In a new study entitled “GFP-specific CD8 T cells enable targeted cell depletion and visualization of T-cell interactions,” a team of researchers developed a new technology, called JEDI T-cells, that allows researchers to study the complex interactions of immune T cells in normal and disease states, including in autoimmune diseases and cancer. The study was published in the advanced online section of the journal Nature Biotechnology.
The complex interactions within the cells that compose the immune system remain a mystery in many ways. In this study a team of scientists at the Icahn School of Medicine at Mount Sinai, New York, developed a strategy that allows researchers to study T-cell interactions with other cell types and within different tissues. The technology was named Just EGFP Death-Inducing T-cell, or JEDI T-cells.
Enhanced green fluorescent protein, or EGFP, was first discovered in jellyfish and is what gives these sea creatures their bright luminescence. Researchers soon understood that engineering the EGFP gene into cells made them glow green, allowing an easy cellular visualization.
Brian D. Brown, BSc, PhD, Associate Professor of Genetics and Genomics Sciences at the Icahn School of Medicine and study lead author, commented in a press release, “JEDI T-cells provide an unprecedented technology to study, model and visualize immune responses and immunotherapies in ways that were never before possible, and this has the potential to revolutionize immunology research. Immunotherapy is considered one of the most important breakthroughs in cancer care in decades, but there is more research needed to improve its success in the clinic. The JEDI technology will be integral to this effort, as well as helping to advance other area[s] of drug development.”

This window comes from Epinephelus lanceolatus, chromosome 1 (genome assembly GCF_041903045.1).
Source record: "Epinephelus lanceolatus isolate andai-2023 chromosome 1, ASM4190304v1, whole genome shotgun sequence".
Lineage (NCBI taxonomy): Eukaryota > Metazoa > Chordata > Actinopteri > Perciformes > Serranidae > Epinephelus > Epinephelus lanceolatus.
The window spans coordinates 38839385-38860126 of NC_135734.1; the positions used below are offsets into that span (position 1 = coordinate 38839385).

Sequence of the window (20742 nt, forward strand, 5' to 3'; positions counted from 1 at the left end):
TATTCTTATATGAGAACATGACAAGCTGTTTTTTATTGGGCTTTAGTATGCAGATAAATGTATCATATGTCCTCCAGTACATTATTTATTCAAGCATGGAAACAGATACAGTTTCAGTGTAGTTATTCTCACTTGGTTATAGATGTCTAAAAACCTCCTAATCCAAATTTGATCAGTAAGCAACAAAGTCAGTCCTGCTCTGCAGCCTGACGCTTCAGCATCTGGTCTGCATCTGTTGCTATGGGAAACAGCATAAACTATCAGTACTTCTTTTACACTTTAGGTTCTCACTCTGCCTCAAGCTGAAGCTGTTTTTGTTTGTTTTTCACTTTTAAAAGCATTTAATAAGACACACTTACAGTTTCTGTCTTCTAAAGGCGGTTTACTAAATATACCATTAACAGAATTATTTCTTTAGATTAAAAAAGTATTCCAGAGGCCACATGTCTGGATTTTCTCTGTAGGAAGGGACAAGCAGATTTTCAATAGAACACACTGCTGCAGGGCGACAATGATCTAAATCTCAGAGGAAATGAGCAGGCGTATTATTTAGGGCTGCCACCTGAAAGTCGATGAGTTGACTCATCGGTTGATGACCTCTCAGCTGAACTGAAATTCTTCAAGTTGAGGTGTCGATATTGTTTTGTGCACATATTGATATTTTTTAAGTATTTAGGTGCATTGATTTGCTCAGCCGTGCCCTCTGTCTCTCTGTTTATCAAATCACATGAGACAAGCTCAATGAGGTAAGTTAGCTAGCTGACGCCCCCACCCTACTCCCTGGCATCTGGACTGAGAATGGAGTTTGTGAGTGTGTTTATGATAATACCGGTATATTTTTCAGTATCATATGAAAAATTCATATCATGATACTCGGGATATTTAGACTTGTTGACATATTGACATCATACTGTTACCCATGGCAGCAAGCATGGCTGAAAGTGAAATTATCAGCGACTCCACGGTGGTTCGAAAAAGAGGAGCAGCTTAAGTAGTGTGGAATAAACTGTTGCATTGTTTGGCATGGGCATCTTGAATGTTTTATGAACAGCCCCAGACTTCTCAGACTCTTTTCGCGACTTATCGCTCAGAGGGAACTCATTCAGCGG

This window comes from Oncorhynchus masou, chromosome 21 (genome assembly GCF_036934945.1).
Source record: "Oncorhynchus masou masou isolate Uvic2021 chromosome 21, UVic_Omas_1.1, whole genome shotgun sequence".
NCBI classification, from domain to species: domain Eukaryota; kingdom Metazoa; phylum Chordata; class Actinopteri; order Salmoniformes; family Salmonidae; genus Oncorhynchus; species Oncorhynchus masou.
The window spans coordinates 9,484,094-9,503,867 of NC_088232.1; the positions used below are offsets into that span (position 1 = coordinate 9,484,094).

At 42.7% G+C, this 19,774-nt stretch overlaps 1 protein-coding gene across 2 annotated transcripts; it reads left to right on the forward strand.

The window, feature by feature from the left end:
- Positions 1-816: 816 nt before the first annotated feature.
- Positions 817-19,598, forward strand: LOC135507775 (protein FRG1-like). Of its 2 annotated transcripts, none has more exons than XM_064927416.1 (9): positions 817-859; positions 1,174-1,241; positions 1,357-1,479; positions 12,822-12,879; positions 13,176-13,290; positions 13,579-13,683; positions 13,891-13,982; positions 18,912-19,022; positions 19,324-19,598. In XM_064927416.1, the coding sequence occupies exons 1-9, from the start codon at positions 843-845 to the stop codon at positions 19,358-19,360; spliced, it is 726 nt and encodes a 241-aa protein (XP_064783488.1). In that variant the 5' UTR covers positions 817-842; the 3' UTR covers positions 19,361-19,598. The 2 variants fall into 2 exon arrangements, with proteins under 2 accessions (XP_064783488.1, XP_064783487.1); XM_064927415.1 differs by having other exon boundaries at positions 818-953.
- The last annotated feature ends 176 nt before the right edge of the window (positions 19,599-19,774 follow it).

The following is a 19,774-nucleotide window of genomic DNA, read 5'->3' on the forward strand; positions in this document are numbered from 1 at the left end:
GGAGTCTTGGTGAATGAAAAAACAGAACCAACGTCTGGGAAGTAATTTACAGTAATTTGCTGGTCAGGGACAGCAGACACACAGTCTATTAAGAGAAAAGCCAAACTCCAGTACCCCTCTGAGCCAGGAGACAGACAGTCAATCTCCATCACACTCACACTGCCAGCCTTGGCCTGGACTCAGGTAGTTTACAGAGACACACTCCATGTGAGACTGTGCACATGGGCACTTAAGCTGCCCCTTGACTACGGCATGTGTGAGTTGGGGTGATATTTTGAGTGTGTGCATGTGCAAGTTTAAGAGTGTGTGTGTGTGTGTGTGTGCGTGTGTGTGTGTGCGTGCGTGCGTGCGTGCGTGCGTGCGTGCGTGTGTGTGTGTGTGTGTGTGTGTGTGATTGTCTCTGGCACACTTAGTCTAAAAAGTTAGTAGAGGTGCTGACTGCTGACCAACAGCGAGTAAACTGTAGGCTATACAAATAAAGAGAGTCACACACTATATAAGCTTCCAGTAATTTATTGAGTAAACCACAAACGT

The technology tags T cells with a GFP fluorescent marker, allowing researchers to follow and delete this specific cell population within an organ, like the heart or brain, and understand T-cell interactions with specific populations. This technology opens up new avenues in the study of autoimmune disease but also cancer immunotherapies. Using JEDI T-cells researchers observed that immune cells can find their target cells in the brain, even in a non-infected context, suggesting an immune surveillance pathway within the central nervous system. This is crucial information for researchers developing therapies against brain cancers, such as glioblastoma.
Judith Agudo, PhD, Postdoctoral Fellow at the Icahn School of Medicine and study first author commented on the clinical implications of their findings, “In a galaxy far, far away, the Jedi knights defeated the dark side. We believe the JEDI T-cells will help us win the fight against cancer, autoimmunity, and infectious disease.”